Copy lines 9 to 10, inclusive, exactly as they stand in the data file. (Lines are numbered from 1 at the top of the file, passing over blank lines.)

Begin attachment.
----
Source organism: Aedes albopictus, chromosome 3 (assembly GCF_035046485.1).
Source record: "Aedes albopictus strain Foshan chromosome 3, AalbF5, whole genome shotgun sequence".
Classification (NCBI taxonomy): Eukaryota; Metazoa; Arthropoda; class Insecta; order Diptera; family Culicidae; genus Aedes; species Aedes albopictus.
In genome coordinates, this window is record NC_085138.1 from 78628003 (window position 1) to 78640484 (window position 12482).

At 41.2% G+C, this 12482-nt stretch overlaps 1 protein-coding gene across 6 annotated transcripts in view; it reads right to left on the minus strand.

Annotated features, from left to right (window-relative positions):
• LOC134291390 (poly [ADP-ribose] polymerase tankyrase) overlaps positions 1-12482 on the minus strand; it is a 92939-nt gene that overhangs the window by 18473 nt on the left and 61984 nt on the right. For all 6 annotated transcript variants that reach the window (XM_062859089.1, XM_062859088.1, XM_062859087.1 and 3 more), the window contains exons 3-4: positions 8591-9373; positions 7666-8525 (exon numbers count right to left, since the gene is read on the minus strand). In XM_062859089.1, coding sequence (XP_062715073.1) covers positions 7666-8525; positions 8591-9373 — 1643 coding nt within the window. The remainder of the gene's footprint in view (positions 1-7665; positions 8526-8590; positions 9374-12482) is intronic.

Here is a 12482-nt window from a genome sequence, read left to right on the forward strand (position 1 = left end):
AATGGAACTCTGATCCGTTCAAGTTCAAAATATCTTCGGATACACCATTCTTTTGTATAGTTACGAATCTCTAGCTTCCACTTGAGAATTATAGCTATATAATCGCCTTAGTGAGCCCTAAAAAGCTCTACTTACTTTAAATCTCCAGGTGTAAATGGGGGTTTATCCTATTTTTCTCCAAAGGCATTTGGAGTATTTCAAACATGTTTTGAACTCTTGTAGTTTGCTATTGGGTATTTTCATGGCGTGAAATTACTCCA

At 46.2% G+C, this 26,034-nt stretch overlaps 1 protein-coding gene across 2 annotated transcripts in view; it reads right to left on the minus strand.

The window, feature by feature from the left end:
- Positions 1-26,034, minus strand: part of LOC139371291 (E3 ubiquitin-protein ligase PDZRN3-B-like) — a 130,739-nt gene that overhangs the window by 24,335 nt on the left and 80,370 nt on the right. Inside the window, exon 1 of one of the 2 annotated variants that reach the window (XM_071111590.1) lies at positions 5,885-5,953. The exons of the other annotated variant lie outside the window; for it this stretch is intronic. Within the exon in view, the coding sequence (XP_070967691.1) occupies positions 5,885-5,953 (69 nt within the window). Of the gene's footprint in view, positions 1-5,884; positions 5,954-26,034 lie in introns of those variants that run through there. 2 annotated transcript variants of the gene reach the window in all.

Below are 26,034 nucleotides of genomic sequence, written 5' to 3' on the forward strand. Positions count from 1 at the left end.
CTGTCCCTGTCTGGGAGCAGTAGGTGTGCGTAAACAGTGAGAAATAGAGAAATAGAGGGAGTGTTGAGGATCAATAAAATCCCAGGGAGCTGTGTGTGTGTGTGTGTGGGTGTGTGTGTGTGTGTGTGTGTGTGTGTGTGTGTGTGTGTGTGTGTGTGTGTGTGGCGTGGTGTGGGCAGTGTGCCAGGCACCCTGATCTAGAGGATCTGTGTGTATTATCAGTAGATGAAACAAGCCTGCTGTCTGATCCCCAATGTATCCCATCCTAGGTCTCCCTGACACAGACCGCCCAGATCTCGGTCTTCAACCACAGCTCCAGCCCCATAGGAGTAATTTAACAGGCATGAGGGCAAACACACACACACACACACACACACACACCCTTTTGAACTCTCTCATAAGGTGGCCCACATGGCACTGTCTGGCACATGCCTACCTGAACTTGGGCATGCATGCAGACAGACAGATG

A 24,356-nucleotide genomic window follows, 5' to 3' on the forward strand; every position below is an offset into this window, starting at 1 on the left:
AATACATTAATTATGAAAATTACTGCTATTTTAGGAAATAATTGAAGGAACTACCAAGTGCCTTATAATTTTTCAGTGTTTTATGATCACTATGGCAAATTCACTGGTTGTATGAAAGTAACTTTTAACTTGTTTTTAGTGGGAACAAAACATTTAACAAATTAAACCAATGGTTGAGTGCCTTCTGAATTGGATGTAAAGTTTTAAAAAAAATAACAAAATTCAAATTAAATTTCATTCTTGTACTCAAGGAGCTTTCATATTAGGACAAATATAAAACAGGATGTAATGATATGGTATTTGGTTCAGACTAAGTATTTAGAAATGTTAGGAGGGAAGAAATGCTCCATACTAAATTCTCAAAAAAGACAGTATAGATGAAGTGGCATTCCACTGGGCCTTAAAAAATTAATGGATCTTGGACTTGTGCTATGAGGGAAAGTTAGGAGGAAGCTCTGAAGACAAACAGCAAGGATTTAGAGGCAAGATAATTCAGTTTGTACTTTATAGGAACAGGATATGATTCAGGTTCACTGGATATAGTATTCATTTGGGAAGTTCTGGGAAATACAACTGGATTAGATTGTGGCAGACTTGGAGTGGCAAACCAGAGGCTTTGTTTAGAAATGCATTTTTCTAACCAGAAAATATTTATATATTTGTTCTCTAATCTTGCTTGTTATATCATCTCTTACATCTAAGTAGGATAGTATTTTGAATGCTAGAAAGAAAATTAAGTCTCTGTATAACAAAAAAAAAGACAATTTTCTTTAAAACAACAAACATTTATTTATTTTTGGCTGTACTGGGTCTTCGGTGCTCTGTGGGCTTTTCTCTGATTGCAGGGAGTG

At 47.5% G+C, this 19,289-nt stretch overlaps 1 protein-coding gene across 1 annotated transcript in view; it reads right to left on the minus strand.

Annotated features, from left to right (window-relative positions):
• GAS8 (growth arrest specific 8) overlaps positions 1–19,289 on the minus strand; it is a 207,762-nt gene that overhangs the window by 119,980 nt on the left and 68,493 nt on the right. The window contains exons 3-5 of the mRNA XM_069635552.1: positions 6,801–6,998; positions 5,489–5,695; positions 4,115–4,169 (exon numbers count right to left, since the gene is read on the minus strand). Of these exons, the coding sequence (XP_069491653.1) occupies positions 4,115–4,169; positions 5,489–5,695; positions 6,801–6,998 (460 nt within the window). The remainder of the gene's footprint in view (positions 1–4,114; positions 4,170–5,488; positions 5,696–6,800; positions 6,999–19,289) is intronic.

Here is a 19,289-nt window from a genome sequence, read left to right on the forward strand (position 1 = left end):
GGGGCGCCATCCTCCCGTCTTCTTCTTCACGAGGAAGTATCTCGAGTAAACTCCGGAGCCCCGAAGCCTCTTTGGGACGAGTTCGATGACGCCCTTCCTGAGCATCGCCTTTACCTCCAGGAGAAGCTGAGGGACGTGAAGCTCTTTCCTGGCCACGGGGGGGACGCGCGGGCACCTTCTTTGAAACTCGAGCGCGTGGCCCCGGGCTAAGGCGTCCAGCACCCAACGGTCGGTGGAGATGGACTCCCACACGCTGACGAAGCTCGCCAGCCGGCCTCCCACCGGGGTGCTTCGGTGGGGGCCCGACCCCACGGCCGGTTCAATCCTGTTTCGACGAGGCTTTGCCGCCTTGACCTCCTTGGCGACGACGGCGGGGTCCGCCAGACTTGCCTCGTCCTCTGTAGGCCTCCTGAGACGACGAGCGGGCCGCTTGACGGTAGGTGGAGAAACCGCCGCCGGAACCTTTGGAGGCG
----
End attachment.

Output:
AATGGAACTCTGATCCGTTCAAGTTCAAAATATCTTCGGATACACCATTCTTTTGTATAGTTACGAATCTCTAGCTTCCACTTGAGAATTATAGCTATATAATCGCCTTAGTGAGCCCTAAAAAGCTCTACTTACTTTAAATCTCCAGGTGTAAATGGGGGTTTATCCTATTTTTCTCCAAAGGCATTTGGAGTATTTCAAACATGTTTTGAACTCTTGTAGTTTGCTATTGGGTATTTTCATGGCGTGAAATTACTCCA

At 46.2% G+C, this 26,034-nt stretch overlaps 1 protein-coding gene across 2 annotated transcripts in view; it reads right to left on the minus strand.